5 Qualities to Look for in a Professional Caregiver

The first step in hiring in-home care is to research, consult with, and select a reputable home care company. Once you have chosen a company, their care coordinator will typically set up an in-home assessment to meet you and your loved one. From there, you will be given the opportunity to personally interview prospective caregivers.

This secondary screening process allows you and your loved one to get a feel for the person who will be providing services before they actually begin. Matching caregivers with clients is a process that many home care companies have perfected, but there are a few fundamental traits that you should make a point of looking for.

Characteristics of a Great Caregiver

  1. Experience: Professional caregivers provide services in a number of different areas, so make sure you ask for specifics about each candidate's previous caregiving experiences. References are a helpful measure to ask for as well. If your loved one has a preexisting condition, such as dementia or diabetes, make sure that the caregiver you choose has experience working with these conditions. If meal preparation will be a part of their duties, ask them about the kinds of foods they enjoy cooking and if they are familiar with accommodating special dietary restrictions or requests.
  2. Expertise: Make sure that the caregiver you choose has undergone the necessary training and received proper certification(s) according to guidelines in your state. Continuing education and additional training on top of the state's minimum requirements are usually good measurements of quality, too. Ask about any additional credentials they may have obtained or training they engaged in on their own.
  3. Compassion: The bond between a patient and their caregiver is very important. Empathy and attentiveness are crucial to fostering a trusting relationship with your loved one. Inquire as to why the candidate chose caregiving as a profession. The right caregiver will have a good mix of professionalism and a nurturing, caring nature. Ask what interests they have that can possibly be shared with your loved one, such as watching a particular sport or listening to a certain kind of music. They will be spending plenty of time together, and shared interests can make visits more enjoyable for both parties.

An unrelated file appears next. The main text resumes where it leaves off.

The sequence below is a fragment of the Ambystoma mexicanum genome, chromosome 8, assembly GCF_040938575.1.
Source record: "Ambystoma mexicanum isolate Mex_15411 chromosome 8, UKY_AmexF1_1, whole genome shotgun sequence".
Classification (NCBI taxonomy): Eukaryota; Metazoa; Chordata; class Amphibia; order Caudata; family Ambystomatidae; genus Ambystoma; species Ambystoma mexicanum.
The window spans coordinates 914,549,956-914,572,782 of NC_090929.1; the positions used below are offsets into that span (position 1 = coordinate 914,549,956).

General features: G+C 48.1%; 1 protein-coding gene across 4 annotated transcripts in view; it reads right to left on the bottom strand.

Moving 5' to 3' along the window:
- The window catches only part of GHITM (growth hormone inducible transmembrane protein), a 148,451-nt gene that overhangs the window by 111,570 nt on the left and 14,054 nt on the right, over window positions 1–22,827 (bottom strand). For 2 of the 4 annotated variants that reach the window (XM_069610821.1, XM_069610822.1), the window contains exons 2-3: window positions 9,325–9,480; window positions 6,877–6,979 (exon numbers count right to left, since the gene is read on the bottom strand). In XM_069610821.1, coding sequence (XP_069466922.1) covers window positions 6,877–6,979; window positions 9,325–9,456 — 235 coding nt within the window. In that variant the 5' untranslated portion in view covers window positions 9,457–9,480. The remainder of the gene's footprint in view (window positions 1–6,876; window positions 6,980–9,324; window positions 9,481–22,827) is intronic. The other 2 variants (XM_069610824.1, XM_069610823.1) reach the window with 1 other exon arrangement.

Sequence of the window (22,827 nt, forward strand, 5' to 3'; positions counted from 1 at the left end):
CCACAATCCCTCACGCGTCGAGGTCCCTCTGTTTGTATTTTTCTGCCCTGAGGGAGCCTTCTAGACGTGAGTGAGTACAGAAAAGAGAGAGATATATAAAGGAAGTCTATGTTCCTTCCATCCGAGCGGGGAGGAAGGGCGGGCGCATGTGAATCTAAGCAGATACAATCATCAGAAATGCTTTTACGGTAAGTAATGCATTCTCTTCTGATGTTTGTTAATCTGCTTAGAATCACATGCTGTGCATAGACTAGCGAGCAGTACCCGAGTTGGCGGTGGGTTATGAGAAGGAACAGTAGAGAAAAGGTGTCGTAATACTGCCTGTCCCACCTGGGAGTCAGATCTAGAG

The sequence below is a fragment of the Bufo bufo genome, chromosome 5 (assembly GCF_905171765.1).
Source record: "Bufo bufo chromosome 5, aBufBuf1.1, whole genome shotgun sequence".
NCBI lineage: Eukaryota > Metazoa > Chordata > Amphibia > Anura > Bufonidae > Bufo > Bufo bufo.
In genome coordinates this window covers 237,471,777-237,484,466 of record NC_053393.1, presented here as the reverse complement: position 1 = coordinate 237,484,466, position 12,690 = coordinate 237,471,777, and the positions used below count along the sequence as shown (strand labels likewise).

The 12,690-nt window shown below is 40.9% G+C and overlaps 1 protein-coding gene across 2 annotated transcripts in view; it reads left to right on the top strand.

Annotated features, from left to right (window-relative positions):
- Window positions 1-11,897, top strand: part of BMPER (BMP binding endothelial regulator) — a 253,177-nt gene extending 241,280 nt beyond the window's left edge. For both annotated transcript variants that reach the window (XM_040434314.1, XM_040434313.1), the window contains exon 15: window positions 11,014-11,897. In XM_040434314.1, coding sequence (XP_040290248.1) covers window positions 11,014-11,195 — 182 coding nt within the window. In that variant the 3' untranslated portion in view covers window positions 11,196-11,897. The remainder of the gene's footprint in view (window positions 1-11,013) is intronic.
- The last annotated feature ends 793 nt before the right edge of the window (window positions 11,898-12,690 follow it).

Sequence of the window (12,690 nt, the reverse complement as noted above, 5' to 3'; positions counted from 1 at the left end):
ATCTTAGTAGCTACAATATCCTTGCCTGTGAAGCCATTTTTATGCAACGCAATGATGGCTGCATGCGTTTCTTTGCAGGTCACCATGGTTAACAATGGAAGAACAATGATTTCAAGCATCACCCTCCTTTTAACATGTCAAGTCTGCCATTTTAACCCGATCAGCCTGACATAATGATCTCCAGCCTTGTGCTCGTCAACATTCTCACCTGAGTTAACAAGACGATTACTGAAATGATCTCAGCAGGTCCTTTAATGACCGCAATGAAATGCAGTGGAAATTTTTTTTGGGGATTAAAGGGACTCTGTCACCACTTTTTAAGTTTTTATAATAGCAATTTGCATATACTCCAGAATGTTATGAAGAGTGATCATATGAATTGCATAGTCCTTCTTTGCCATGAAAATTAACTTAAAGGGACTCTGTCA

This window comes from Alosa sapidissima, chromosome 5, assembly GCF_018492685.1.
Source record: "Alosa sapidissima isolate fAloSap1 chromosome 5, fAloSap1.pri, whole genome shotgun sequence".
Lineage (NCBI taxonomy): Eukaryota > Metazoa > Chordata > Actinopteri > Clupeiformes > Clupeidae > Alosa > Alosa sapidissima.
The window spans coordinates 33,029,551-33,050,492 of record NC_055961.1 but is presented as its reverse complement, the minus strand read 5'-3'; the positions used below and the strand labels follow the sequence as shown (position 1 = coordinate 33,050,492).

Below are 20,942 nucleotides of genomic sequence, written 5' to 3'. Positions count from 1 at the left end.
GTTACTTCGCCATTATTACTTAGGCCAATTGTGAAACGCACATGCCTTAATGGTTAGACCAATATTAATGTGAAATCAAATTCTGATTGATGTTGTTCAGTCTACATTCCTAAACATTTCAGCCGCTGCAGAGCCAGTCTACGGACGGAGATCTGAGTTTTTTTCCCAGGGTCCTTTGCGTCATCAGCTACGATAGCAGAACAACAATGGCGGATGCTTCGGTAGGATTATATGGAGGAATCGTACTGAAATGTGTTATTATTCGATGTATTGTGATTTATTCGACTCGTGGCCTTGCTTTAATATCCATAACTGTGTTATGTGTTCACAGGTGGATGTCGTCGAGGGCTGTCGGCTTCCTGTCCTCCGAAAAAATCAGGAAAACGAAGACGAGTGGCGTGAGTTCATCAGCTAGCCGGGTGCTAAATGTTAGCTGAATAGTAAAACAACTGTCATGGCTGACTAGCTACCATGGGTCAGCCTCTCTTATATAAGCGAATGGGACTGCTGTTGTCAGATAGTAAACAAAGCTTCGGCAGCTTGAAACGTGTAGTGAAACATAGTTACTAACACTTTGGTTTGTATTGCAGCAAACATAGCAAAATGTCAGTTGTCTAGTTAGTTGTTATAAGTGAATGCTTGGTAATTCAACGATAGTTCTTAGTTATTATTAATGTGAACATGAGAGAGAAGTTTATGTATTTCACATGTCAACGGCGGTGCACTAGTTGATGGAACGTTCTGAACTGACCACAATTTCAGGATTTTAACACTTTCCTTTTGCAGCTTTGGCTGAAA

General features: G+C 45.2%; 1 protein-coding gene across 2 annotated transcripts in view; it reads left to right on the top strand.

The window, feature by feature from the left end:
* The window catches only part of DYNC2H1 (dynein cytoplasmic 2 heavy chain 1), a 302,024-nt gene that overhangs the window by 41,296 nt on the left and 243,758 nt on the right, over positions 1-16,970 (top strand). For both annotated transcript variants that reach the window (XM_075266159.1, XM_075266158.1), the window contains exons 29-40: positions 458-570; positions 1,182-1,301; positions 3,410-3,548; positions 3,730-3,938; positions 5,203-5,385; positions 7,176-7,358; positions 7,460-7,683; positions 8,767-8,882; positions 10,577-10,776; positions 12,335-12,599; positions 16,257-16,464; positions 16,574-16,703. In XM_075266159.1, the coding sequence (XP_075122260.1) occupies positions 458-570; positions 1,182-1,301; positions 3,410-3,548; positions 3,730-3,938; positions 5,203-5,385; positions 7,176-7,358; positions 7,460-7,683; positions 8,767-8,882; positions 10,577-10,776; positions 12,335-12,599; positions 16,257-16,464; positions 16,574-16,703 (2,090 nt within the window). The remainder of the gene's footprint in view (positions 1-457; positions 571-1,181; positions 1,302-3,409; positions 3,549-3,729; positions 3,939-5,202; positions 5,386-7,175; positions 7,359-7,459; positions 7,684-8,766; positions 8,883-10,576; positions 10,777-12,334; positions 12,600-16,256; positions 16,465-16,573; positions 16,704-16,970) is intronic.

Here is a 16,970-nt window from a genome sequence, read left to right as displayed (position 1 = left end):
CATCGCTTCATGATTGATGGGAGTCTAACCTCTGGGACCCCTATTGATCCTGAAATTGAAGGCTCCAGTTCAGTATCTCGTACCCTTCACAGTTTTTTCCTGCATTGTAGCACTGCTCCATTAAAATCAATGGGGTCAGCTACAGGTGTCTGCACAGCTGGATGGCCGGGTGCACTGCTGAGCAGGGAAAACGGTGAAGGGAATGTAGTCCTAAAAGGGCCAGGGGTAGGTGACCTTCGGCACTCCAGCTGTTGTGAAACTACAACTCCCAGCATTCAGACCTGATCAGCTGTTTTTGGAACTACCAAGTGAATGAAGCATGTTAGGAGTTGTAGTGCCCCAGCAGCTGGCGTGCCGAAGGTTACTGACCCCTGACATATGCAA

4. Patience: Home care services offer welcome respite for families who may be overwhelmed with responsibilities or experiencing burn out. Caregiving is not for the faint of heart, and it takes a very special kind of person to choose this line of work as a career. One of the most important qualities to look for in a caregiver is patience—especially when seeking care for a loved one with Alzheimer's or another type of dementia. Ask about a trying experience they had with a previous client and how they handled it. Look for both composure and warmth in their answers.
  5. Communication: Look for someone who has good verbal communication and a positive attitude. Since they will be spending ample amounts of time with your aging loved one, you want them to be able to communicate well with one another, and with you. Your caregiver should assist in keeping your loved one calm and comfortable, while also keeping the lines of communication open with you and your family about any changes in their care plan or condition. Problem-solving is a huge part of providing care for another person and requires perseverance and excellent communication skills.

It is extremely important to make sure you find a caregiver who is a good match in both skills and personality. If your aging loved one is comfortable with this person, and you feel that you have hired someone with the right skills and attitude, then you should be confident that they are in good hands.

Renata Gelman, RN, B.S.N., is assistant director of clinical services at Partners in Care, an affiliate of the Visiting Nurse Service of New York (VNSNY). In this role, she coordinates patient care and manages a multi-disciplinary team of field nursing and home health care professionals in the clinical area of a VNSNY’s private care division.

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